Al-Saleh, I., Al-Rajudi, T., Al-Qudaihi, G., & Manogaran, P. (2017). Evaluating the potential genotoxicity of phthalates esters (PAEs) in perfumes using in vitro assays. Environmental Science and Pollution Research International, 24(30), 23903-23914. https://doi.org/10.1007/s11356-017-9978-1
Al-Saleh I, et al. Evaluating the Potential Genotoxicity of Phthalates Esters (PAEs) in Perfumes Using in Vitro Assays. Environ Sci Pollut Res Int. 2017;24(30):23903-23914. PubMed PMID: 28875446.
* Article titles in AMA citation format should be in sentence-case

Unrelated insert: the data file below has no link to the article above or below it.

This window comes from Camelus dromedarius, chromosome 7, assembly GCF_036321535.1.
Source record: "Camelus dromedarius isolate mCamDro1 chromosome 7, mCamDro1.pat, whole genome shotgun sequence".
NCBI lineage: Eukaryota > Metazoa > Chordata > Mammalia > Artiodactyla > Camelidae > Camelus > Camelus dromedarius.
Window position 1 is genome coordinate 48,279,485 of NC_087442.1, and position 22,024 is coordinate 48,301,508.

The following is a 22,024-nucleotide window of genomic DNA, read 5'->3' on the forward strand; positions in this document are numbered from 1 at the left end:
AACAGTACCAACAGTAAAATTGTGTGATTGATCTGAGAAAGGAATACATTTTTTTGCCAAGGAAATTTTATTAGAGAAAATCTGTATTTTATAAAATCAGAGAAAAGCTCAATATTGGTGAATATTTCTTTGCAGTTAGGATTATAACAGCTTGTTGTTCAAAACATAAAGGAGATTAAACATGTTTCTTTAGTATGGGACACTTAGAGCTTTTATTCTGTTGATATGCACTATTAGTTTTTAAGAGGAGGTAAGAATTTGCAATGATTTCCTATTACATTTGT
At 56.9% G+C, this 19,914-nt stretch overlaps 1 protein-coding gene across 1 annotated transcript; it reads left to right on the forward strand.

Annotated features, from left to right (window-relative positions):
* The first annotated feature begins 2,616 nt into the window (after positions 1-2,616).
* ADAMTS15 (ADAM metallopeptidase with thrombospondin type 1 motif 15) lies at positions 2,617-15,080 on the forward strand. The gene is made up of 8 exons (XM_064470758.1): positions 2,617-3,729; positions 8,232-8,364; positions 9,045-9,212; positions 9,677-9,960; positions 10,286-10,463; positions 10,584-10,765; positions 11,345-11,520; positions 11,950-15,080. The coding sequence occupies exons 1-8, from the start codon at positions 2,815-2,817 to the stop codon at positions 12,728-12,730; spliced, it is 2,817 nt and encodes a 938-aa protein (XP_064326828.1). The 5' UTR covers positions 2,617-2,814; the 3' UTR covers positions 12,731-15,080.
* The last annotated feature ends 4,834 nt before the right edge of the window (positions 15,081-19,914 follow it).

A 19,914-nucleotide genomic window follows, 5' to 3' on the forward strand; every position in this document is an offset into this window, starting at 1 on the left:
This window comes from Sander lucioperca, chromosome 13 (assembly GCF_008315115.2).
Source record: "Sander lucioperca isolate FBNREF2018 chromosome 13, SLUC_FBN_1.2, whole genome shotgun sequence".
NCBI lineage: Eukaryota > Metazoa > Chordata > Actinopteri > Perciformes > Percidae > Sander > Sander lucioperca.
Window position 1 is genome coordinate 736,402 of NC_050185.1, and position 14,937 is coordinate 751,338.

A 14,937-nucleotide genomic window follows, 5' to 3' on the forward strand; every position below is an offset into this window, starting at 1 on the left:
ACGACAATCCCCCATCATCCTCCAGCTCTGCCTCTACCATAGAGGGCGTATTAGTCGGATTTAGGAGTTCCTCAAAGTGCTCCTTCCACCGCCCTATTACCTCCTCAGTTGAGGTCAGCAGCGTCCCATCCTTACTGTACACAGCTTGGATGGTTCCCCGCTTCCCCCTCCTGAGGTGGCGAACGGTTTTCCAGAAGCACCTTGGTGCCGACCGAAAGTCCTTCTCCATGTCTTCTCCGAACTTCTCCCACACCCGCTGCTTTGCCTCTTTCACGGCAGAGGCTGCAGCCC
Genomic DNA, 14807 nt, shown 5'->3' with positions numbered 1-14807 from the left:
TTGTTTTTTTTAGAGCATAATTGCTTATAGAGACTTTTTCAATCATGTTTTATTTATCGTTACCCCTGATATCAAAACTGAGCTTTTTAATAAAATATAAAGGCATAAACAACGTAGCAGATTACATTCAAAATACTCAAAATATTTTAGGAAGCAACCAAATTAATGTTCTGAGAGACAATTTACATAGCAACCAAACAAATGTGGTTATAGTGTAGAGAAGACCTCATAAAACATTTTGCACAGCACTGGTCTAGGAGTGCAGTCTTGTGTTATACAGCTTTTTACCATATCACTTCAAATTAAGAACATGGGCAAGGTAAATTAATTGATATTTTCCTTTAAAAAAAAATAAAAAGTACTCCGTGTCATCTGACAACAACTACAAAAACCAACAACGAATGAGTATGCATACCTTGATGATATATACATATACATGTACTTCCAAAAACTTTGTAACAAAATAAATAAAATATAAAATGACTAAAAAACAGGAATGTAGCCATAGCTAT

TY - JOUR T1 - Evaluating the potential genotoxicity of phthalates esters (PAEs) in perfumes using in vitro assays. AU - Al-Saleh,Iman, AU - Al-Rajudi,Tahreer, AU - Al-Qudaihi,Ghofran, AU - Manogaran,Pulicat, Y1 - 2017/09/05/ PY - 2016/11/13/received PY - 2017/08/21/accepted PY - 2017/9/7/pubmed PY - 2018/8/8/medline PY - 2017/9/7/entrez KW - Comet assay KW - Genotoxicity KW - Micronucleus test KW - Perfumes KW - Phthalate esters SP - 23903 EP - 23914 JF - Environmental science and pollution research international JO - Environ Sci Pollut Res Int VL - 24 IS - 30 N2 - We previously reported high levels of phthalate esters (PAEs) added as solvents or fixatives in 47 brands of perfumes. Diethyl phthalate was the most abundant compound (0.232-23,649 ppm), and 83.3% of the perfumes had levels >1 ppm, the threshold limit cited by a Greenpeace investigation. All samples had dimethyl phthalate levels higher than its threshold limit of 0.1 ppm, and 88, 38, and 7% of the perfumes had benzyl butyl phthalate, di(2-ethylhexyl) phthalate, and dibutyl phthalate levels, respectively, above their threshold limits. The role of PAEs as endocrine disruptors has been well documented, but their effect on genotoxic behavior has received little attention. We used in vitro single-cell gel electrophoresis (comet) and micronucleus (MN) assays with human lymphoblastoid TK6 cells to evaluate the genotoxic potency of 42 of the same perfumes and to determine its association with PAEs. All perfumes induced more DNA damage than a negative control (NEG), ≥ 90% of the samples caused more damage than cells treated with the vehicles possibly used in perfume's preparations such as methanol (ME) and ethanol (ET), and 11.6% of the perfumes caused more DNA damage than a positive control (hydrogen peroxide). Chromosome breakage expressed as MN frequency was higher in cells treated with 71.4, 64.3, 57.1, and 4.8% of the perfumes than in NEG, cells treated with ME or ET, and another positive control (x-rays), respectively. The genotoxic responses in the comet and MN assays were not correlated. The comet assay indicated that the damage in TK6 cells treated with five PAEs at concentrations of 0.05 and 0.2 ppm either individually or as a mixture did not differ significantly from the damage in cells treated with the perfumes. Unlike the comet assay, the sensitivity of the MN assay to PAEs was weak at both low and high concentrations, and MN frequencies were generally low. This study demonstrates for the first time the possible contribution of PAEs in perfumes to DNA damage and suggests that their use as solvents or fixatives should be regulated. Other ingredients with mutagenic/genotoxic properties, however, may also have contributed to the DNA damage. Future studies should focus on applying a series of assays that use different cellular models with various endpoints to identify the spectrum of genotoxic mechanisms involved. SN - 1614-7499 UR - https://www.unboundmedicine.com/medline/citation/28875446/Evaluating_the_potential_genotoxicity_of_phthalates_esters__PAEs__in_perfumes_using_in_vitro_assays_ L2 - https://dx.doi.org/10.1007/s11356-017-9978-1 DB - PRIME DP - Unbound Medicine ER -